After years of searching, with the aid of This American Life, I found her. I had assumed my memory had been playing tricks on me, that there couldn’t possibly be a librarian with that much patience and kindness — a person who could make you feel at home in a public space. But now I can tell you — with the certainty of an adult perspective — that she really is just that magical. I sat in Deb Stevenson’s office and we held hands and cried with each other after not seeing each other for 20 years.
So how can one be the Deb Stephenson in someone’s life? I’m by no means an expert, but Deb and I have come up with five tips for finding the best ways for libraries and librarians to be a safe haven for disenfranchised children.
1. Have special spots
When I was homeless, having my own space was hugely important to me. I didn’t have my own bed, much less my own room, so having a spot, even one in a public place, that was “mine”, was a comfort. I felt a sense of ownership and with it, a sense of belonging. Encouraging children to have their own special spots in the library can foster this same sense of security. I love when children bring guests to the library, and saunter in with the confident “lemme show you my crib” vibe. In this situation, THEY are the expert. The library has, in a way, become their home.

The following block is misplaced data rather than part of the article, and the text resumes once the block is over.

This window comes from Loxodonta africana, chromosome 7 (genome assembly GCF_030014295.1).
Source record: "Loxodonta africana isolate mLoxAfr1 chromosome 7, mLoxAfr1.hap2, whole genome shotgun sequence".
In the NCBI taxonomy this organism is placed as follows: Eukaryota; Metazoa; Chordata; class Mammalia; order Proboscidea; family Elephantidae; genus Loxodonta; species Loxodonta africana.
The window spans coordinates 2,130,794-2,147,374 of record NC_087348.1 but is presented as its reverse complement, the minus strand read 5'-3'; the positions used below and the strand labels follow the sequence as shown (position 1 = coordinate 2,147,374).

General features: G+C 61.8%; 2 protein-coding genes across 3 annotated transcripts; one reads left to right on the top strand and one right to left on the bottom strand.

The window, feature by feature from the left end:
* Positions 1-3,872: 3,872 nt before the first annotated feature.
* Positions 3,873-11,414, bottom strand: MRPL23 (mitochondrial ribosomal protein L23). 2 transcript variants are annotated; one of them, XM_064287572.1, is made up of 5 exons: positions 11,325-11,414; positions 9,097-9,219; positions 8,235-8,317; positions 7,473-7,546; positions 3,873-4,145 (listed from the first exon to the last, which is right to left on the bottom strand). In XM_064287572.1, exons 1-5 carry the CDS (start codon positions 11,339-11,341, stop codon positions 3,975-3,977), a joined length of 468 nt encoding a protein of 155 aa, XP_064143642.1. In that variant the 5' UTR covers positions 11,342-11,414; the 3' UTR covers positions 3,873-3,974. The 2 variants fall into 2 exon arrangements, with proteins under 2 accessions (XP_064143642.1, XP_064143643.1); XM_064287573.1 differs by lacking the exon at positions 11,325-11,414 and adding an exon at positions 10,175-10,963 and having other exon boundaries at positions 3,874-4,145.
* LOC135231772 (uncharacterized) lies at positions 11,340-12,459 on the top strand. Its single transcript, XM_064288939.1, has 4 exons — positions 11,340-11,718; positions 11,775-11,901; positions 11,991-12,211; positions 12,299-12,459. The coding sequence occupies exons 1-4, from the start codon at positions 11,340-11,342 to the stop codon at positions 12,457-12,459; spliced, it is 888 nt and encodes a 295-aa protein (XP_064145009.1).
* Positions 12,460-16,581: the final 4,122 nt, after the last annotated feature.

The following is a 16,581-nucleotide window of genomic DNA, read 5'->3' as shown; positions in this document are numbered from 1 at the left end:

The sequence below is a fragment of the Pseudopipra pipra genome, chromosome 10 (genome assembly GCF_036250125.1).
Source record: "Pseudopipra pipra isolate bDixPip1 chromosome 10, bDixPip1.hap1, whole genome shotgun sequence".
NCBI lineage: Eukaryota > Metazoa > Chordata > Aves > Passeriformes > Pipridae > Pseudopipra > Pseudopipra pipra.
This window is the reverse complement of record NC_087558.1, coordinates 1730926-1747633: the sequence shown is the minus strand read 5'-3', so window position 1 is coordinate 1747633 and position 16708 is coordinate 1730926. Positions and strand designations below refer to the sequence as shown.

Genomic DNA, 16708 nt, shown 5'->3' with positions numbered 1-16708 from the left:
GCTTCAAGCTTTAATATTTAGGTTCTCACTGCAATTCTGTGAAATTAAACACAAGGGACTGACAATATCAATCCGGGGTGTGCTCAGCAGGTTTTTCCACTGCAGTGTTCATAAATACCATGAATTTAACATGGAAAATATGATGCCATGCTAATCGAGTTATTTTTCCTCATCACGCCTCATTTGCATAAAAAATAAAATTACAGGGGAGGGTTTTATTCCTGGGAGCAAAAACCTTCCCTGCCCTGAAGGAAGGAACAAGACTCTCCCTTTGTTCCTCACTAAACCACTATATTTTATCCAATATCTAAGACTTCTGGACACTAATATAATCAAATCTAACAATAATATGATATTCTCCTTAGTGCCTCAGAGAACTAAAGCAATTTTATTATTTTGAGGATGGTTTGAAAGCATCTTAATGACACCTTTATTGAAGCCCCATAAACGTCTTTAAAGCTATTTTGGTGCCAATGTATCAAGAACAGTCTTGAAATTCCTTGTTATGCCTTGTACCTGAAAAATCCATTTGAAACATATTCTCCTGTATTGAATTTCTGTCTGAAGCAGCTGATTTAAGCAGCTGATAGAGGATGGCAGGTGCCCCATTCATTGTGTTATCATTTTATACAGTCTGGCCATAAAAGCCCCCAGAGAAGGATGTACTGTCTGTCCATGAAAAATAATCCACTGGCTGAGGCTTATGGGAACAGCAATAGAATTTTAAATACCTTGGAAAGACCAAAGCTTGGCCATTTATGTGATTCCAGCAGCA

2. Greeting by name
Obviously any teachers reading this would know each of their students’ names, but in the library world where we see an entire community of children it can be really hard to match names and faces. This is something I struggle with personally but my trick is to encourage the kids to give me a nickname to call them- their special library name
3. Remove Barriers
When I was little it cost 50 cents to order an interlibrary loan at that library, and nowadays, it’s $3.00. Disadvantaged children don’t have that money available to them. It’s the same with library fines. Most children have no control over when they get to visit the library. So fining them for not returning items on time is a punishment they don’t deserve and couldn’t have avoided. I’m proud that the library I work at recently cleared all fines and fees for our patrons.
4. Leave the safety of your desk